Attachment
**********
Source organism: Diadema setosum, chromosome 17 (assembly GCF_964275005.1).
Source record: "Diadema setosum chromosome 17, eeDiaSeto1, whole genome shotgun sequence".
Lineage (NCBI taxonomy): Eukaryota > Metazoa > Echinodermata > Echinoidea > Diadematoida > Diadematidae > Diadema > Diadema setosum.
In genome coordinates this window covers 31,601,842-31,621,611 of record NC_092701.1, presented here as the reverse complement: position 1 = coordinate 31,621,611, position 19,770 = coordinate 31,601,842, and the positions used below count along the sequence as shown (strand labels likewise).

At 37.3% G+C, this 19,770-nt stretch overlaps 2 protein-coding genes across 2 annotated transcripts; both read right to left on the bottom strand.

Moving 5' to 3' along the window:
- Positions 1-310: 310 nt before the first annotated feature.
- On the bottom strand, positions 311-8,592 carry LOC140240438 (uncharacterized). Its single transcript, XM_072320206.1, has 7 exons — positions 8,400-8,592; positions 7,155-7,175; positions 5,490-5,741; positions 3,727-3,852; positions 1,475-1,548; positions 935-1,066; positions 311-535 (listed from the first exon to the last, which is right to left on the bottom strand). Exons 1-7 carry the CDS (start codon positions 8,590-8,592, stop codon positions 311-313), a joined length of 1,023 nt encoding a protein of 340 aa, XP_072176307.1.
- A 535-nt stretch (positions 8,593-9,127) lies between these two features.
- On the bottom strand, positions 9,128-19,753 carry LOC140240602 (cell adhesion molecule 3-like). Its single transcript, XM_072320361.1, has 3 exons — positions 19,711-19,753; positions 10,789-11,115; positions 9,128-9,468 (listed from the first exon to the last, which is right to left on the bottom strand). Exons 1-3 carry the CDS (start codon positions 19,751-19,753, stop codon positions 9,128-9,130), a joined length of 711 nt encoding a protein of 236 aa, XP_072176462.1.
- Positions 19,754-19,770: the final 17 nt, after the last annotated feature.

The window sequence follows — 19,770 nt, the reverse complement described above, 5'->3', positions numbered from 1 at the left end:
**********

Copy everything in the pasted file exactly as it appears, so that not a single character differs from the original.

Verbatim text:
Source organism: Diadema setosum, chromosome 17 (assembly GCF_964275005.1).
Source record: "Diadema setosum chromosome 17, eeDiaSeto1, whole genome shotgun sequence".
Lineage (NCBI taxonomy): Eukaryota > Metazoa > Echinodermata > Echinoidea > Diadematoida > Diadematidae > Diadema > Diadema setosum.
In genome coordinates this window covers 31,601,842-31,621,611 of record NC_092701.1, presented here as the reverse complement: position 1 = coordinate 31,621,611, position 19,770 = coordinate 31,601,842, and the positions used below count along the sequence as shown (strand labels likewise).

At 37.3% G+C, this 19,770-nt stretch overlaps 2 protein-coding genes across 2 annotated transcripts; both read right to left on the bottom strand.

Moving 5' to 3' along the window:
- Positions 1-310: 310 nt before the first annotated feature.
- On the bottom strand, positions 311-8,592 carry LOC140240438 (uncharacterized). Its single transcript, XM_072320206.1, has 7 exons — positions 8,400-8,592; positions 7,155-7,175; positions 5,490-5,741; positions 3,727-3,852; positions 1,475-1,548; positions 935-1,066; positions 311-535 (listed from the first exon to the last, which is right to left on the bottom strand). Exons 1-7 carry the CDS (start codon positions 8,590-8,592, stop codon positions 311-313), a joined length of 1,023 nt encoding a protein of 340 aa, XP_072176307.1.
- A 535-nt stretch (positions 8,593-9,127) lies between these two features.
- On the bottom strand, positions 9,128-19,753 carry LOC140240602 (cell adhesion molecule 3-like). Its single transcript, XM_072320361.1, has 3 exons — positions 19,711-19,753; positions 10,789-11,115; positions 9,128-9,468 (listed from the first exon to the last, which is right to left on the bottom strand). Exons 1-3 carry the CDS (start codon positions 19,751-19,753, stop codon positions 9,128-9,130), a joined length of 711 nt encoding a protein of 236 aa, XP_072176462.1.
- Positions 19,754-19,770: the final 17 nt, after the last annotated feature.

The window sequence follows — 19,770 nt, the reverse complement described above, 5'->3', positions numbered from 1 at the left end: